The Impact of 3D Printing on the US Postal Service

This week a report by the Inspector General of the United States Postal Service caught our eye because it looked at the horizon and wondered what if?

The “what if” was the impact of three dimensional (3D) printing.

The report’s Executive Summary notes:

We are living in a world where it is possible to convert digital files at one location into physical objects at another, transforming bits into atoms.

We can do this with 3D printing, a technology that turns customers into creators and has the potential to make a significant impact on the $10.5 trillion global manufacturing industry.

3D printers build solid objects usually one razor-thin layer at a time using plastics, powders, metals, polymers, or other materials.

New techniques are rapidly expanding the capabilities of this technology, such as producing surfaces as smooth as glass. People are already using 3D printing to create a wide range of things, from airplane parts, dental implants, and custom-fit hearings aids to personalized iPhone cases and tiny action figures. In addition, scientists are experimenting with using 3D printing to replicate and replace living human tissues, producing a “bioink” that could someday revolutionize medical care.

As 3D printing spreads and moves production closer to consumption, it could have major implications for everyone along existing supply chains, including the U.S. Postal Service. 

The report lives out a favourite McLeod Governance maxim that sometimes the best audit report is the audit report never written.  To this effect it gives wise counsel that if not followed now will be the subject of a damning audit opinion no doubt in the years ahead:

To capture the potential benefit of 3D printing, the Postal Service must at least maintain its current delivery network and keep pace with evolving consumer needs.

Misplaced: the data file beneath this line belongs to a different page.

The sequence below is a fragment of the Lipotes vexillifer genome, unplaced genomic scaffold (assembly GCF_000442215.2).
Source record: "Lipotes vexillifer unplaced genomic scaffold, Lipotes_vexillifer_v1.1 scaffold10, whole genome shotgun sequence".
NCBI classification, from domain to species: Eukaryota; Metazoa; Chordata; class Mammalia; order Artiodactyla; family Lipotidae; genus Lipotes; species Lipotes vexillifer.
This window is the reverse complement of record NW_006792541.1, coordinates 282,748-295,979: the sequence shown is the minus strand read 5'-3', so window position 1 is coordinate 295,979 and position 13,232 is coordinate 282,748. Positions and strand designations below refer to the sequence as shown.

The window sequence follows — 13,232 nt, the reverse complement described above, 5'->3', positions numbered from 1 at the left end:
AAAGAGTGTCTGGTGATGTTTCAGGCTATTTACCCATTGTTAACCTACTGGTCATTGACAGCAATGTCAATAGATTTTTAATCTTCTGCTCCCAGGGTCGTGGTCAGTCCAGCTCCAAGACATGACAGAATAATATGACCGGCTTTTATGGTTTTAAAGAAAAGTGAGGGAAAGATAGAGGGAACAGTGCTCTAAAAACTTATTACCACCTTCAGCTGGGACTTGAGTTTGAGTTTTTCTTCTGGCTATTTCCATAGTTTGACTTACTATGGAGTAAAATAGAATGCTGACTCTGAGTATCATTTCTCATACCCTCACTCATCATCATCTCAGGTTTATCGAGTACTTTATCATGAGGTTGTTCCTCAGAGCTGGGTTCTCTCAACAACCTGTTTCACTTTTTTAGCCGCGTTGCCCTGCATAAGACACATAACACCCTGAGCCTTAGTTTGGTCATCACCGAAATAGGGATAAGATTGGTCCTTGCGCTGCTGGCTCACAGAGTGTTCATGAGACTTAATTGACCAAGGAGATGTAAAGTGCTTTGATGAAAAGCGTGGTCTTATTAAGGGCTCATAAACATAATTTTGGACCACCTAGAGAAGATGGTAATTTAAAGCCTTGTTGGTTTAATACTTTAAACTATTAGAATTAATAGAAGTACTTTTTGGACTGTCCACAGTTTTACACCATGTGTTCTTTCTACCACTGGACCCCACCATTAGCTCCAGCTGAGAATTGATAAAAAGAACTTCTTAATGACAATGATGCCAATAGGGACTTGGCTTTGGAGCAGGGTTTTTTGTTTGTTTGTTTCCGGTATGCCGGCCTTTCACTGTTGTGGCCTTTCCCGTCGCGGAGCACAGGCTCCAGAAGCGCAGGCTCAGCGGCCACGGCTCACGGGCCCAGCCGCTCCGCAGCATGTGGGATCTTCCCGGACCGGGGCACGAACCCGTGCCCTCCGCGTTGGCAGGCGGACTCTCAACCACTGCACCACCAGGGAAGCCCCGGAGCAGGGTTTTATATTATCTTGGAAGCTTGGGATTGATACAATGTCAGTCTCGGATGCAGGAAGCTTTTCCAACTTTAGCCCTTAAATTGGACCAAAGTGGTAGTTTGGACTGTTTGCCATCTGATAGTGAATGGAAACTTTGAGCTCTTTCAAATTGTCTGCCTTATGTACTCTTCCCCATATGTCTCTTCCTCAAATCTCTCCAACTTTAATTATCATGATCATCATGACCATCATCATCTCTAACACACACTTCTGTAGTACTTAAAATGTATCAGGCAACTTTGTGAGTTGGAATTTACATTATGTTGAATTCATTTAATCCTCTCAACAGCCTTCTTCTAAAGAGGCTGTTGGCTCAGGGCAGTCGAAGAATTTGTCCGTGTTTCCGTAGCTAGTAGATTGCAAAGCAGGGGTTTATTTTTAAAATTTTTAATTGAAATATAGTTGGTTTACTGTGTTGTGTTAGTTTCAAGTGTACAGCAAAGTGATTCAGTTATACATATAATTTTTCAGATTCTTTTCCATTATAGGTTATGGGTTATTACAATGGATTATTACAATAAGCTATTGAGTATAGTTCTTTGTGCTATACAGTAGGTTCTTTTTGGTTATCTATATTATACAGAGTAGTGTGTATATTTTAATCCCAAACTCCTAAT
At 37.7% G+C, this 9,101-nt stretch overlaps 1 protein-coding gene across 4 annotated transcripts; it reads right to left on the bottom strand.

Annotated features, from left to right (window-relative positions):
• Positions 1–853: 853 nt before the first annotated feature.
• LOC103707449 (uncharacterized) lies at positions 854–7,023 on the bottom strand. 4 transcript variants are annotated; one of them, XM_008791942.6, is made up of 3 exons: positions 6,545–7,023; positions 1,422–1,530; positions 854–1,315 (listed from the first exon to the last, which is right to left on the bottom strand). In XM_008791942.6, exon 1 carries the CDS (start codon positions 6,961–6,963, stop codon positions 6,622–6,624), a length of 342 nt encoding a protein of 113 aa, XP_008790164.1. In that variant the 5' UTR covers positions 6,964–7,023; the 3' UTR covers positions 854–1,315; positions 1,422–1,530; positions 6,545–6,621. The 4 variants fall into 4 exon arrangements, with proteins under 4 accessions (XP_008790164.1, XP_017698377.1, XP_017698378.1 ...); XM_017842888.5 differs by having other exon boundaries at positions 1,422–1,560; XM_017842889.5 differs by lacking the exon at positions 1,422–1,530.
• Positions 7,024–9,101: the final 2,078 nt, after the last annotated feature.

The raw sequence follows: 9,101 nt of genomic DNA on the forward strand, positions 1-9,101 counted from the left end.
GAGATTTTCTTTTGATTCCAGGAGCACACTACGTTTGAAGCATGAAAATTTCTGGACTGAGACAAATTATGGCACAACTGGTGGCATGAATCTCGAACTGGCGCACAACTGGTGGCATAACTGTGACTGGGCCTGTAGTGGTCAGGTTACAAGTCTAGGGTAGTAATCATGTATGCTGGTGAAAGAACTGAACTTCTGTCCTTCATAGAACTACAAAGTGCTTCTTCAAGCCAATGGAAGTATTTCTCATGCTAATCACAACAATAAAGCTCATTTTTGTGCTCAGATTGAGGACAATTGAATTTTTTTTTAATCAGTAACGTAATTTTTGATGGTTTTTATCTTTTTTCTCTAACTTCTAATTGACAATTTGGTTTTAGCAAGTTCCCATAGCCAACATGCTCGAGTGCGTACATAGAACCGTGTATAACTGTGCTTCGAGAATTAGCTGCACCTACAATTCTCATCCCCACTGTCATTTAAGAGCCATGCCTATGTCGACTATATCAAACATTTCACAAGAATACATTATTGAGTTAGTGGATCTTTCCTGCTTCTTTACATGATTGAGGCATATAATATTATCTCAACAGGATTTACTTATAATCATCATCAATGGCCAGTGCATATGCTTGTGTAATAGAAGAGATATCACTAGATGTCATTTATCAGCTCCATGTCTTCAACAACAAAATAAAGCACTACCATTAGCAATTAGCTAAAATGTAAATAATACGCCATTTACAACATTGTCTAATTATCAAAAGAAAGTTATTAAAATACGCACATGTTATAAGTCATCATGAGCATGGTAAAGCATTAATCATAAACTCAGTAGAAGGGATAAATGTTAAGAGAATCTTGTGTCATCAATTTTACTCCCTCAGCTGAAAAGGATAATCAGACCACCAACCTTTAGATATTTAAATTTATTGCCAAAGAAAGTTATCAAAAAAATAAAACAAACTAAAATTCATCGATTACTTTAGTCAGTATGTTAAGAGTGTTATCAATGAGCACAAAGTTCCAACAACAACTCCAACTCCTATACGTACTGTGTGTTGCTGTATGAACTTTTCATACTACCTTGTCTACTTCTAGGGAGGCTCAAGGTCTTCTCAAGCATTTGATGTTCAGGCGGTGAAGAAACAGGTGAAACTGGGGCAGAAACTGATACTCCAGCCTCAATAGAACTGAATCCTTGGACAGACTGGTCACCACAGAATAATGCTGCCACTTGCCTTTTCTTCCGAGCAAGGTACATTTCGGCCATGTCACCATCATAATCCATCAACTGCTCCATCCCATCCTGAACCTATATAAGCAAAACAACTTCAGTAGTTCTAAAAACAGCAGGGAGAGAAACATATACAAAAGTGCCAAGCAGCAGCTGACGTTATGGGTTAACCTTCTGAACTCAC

Many 3D printed products will be manufactured closer to where consumers live but will still need last-mile delivery.

Businesses wishing to put their 3D printed products in the hands of consumers as quickly and conveniently as possible may need the ubiquitous postal network. And if people someday print many items directly, they may frequently need 3D printing supplies such as powders and binding materials delivered.

No other organization covers as much ground as frequently and reliably as the Postal Service. Moreover, the generally small and lightweight nature of 3D printed items makes them a perfect fit for delivery by the Postal Service. Private delivery firms already use the Postal Service for final delivery of many of their own small packages because the Postal Service’s network allows it to deliver these packages more cost effectively. 

This report is the perfect mid summer / mid winter tome to engross oneself in.  The future is upon us – the question, as put by the Inspector General, is – who will win it?

The 3D printing revolution has only just begun.

3D printing has the potential to be amazingly disruptive, and some people think the changes brought on by it will exceed even those of the Internet. While the Internet did much to overcome the challenges of time and distance by making everything local, 3D printing could take things to the next level by making on- demand products at any location.

The question is, who will win from a 3D printing revolution and who will lose? By embracing this groundbreaking technology, the Postal Service could put a compelling 21st century twist on its historical mission to serve citizens and facilitate commerce. 


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